To answer this question, one has to identify the characters who make the accusations and then determine their possible motive/s.
Abigail Williams, a teenager previously in the employ of John and Elizabeth Proctor, had been dismissed from her post by Elizabeth. John was involved in an adulterous affair with Abigail and Elizabeth discovered his betrayal and thus dismissed her. Abigail targets Elizabeth out of vengeance. She also sees the trials as an opportunity to reunite with John once Elizabeth is out of the way.
Added to this, Abigail played a major role in encouraging the girls to summon spirits in the woods under Tituba's guidance. When her uncle, Reverend Parris, discovers them 'dancing in the woods,' she finds that levelling accusations at others the best way to absolve herself from blame. She is an innocent victim of others' evil.
The Reverend Parris has always been reprimanded by John Proctor for his materialism. Parris has been publicly admonished by John, which has brought the paranoid Reverend much anxiety. He believes that John's constant criticism has led to the Salem parishioners' disdain for him. As a result, Parris repeatedly meddles in the hearings, mentioning details about John's supposed infringements, such as that he is not a regular churchgoer, and so on. The witch-trials are an ideal opportunity for the Reverend to get back at whom he sees is his greatest enemy. Also, with John out of the way, his position is secure.
The Putnams have been in regular dispute with a number of villagers over land. They want to take revenge on those who they believe have denied them their rightful claim, such as Giles Corey, John Proctor and the Nurses. Mrs. Putnam also resents Rebecca Nurse for having given birth to many healthy children whilst she had lost so many of her babies.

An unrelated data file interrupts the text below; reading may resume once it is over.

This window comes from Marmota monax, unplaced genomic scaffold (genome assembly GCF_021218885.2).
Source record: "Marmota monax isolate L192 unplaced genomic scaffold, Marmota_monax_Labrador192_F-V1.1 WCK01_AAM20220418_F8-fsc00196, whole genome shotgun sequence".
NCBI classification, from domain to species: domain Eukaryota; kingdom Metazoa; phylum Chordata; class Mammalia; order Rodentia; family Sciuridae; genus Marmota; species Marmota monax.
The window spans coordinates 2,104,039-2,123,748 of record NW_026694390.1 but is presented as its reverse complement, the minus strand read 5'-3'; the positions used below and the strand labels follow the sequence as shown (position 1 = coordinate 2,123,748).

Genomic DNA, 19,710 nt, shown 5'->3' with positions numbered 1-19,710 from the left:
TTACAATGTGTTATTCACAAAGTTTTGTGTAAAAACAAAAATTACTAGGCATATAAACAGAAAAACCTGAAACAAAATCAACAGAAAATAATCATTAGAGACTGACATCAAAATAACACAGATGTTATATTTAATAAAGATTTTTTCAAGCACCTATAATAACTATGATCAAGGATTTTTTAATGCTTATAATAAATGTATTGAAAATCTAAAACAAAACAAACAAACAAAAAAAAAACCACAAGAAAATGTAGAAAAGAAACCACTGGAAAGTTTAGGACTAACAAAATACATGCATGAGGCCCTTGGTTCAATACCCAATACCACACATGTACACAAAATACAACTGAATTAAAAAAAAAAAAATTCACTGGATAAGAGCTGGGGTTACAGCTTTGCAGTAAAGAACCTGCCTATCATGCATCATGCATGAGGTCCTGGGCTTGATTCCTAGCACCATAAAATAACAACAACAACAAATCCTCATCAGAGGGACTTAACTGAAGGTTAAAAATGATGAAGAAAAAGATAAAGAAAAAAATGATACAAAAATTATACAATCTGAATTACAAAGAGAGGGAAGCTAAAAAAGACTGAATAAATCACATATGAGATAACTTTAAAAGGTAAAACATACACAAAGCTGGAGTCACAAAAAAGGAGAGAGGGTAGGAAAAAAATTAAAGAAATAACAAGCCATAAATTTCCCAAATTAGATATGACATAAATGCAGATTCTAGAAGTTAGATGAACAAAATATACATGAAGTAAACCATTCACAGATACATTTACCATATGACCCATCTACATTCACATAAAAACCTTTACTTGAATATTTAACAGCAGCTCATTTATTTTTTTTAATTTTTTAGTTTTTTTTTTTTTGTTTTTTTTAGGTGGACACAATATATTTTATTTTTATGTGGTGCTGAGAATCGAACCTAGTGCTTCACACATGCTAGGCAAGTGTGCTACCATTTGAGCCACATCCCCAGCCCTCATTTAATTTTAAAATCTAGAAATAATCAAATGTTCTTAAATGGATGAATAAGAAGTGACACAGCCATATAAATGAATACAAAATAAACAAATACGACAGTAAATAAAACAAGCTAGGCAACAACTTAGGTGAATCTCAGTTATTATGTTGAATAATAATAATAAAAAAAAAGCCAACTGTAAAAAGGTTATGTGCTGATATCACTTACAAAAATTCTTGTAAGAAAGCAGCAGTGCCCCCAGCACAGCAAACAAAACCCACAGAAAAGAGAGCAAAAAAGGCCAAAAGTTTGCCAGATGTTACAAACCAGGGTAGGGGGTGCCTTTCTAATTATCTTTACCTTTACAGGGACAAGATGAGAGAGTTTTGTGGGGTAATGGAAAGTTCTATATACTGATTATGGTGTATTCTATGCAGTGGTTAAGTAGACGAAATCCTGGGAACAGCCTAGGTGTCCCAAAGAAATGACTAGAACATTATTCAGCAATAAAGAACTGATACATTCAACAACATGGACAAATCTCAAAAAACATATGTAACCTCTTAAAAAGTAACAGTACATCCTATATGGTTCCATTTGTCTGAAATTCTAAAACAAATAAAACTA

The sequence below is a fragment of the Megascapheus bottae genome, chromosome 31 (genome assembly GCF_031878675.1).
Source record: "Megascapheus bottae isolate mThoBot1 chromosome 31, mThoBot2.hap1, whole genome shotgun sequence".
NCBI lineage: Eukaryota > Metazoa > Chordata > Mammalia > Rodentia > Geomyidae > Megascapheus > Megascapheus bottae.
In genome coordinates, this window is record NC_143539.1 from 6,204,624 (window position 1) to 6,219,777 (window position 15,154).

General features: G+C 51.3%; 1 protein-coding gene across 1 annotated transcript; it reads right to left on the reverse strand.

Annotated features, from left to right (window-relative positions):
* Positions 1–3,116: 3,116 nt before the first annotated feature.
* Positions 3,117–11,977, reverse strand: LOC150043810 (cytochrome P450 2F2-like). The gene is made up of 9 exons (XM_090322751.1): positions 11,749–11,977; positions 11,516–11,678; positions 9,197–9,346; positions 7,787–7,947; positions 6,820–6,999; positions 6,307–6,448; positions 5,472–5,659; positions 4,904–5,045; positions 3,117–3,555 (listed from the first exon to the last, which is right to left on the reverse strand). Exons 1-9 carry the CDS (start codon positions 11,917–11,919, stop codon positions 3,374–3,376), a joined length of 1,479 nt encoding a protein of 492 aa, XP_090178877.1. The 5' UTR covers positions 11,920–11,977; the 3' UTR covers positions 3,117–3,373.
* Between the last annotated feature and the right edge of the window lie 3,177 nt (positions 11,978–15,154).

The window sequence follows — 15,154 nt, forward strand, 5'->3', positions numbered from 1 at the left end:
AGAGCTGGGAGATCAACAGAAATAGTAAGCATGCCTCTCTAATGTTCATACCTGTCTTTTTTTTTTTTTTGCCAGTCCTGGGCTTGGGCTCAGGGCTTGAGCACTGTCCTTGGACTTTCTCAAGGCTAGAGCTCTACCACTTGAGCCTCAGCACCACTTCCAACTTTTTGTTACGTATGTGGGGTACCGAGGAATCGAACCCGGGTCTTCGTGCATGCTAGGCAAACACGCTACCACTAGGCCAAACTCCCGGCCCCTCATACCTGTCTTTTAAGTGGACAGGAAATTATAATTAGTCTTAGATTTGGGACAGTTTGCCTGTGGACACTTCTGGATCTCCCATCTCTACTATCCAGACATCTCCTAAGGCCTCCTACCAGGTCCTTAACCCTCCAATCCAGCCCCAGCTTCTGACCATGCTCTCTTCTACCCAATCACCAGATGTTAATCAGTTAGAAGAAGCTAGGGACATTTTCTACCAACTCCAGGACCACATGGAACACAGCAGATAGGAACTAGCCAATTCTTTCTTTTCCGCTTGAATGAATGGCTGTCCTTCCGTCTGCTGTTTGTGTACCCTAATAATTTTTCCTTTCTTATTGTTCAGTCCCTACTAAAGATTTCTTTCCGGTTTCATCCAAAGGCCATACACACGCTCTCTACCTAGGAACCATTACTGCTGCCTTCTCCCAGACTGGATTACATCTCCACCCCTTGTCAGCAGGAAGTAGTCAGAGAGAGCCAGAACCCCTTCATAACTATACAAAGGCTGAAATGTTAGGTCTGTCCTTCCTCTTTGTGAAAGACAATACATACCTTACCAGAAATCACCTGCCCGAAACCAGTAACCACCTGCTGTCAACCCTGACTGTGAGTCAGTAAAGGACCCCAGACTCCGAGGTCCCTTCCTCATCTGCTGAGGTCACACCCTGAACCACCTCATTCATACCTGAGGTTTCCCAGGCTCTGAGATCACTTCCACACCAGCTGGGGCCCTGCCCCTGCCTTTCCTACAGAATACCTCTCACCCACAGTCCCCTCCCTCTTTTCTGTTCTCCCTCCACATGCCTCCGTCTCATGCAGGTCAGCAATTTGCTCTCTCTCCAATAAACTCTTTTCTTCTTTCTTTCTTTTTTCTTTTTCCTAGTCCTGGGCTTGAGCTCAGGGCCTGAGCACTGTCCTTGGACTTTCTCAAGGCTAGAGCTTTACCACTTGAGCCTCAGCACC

Reverend Parris seeks to enrich himself and has requested the title deeds to the rectory. He has consistently sought gold candlesticks for his pulpit and is deeply dissatisfied about the remittance he receives. John Proctor has constantly denounced him for his materialism. With John out of the way, he can continue enriching himself. The same applies to Rebecca Nurse - once she is gone, the Reverend is free of her criticism as well. Since both of these characters are strong leaders in the village, their execution would free him from the risk of losing his position.
Mr. Putnam seeks to gain others' land through foul means. He encourages his daughter, Ruth, to accuse those whose land he can acquire of witchcraft. Once an accused is found guilty, the state takes possession of his property, which is then sold at auction. Mr. Putnam has the financial resources to buy such land cheaply. It is for this reason that Ruth, for example, accuses Mr. Jacobs. Mr. Putnam eventually becomes the one who lodges the greatest number of charges against innocent villagers.
Those are the two most pertinent reasons why false accusations of witchcraft were lodged against the innocent.